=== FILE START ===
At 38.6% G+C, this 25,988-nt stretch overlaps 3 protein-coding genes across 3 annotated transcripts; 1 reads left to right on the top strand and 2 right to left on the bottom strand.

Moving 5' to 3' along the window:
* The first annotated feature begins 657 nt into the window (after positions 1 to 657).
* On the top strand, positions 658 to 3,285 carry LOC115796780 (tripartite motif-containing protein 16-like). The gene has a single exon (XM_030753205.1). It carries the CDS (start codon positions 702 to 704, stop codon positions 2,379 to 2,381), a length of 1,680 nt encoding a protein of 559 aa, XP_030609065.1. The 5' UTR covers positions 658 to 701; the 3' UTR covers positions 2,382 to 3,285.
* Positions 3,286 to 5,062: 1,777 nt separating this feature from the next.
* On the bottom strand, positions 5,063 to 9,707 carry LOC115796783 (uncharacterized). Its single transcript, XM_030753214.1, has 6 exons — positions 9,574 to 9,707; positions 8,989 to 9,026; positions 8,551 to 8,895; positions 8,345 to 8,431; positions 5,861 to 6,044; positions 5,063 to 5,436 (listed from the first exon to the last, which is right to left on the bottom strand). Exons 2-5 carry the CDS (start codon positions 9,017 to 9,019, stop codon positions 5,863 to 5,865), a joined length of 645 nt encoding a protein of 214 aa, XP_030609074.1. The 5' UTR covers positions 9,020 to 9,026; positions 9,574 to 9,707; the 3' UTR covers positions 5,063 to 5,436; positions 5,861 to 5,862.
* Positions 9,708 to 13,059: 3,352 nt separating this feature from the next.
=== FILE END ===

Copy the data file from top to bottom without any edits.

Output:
At 38.6% G+C, this 25,988-nt stretch overlaps 3 protein-coding genes across 3 annotated transcripts; 1 reads left to right on the top strand and 2 right to left on the bottom strand.

Moving 5' to 3' along the window:
* The first annotated feature begins 657 nt into the window (after positions 1 to 657).
* On the top strand, positions 658 to 3,285 carry LOC115796780 (tripartite motif-containing protein 16-like). The gene has a single exon (XM_030753205.1). It carries the CDS (start codon positions 702 to 704, stop codon positions 2,379 to 2,381), a length of 1,680 nt encoding a protein of 559 aa, XP_030609065.1. The 5' UTR covers positions 658 to 701; the 3' UTR covers positions 2,382 to 3,285.
* Positions 3,286 to 5,062: 1,777 nt separating this feature from the next.
* On the bottom strand, positions 5,063 to 9,707 carry LOC115796783 (uncharacterized). Its single transcript, XM_030753214.1, has 6 exons — positions 9,574 to 9,707; positions 8,989 to 9,026; positions 8,551 to 8,895; positions 8,345 to 8,431; positions 5,861 to 6,044; positions 5,063 to 5,436 (listed from the first exon to the last, which is right to left on the bottom strand). Exons 2-5 carry the CDS (start codon positions 9,017 to 9,019, stop codon positions 5,863 to 5,865), a joined length of 645 nt encoding a protein of 214 aa, XP_030609074.1. The 5' UTR covers positions 9,020 to 9,026; positions 9,574 to 9,707; the 3' UTR covers positions 5,063 to 5,436; positions 5,861 to 5,862.
* Positions 9,708 to 13,059: 3,352 nt separating this feature from the next.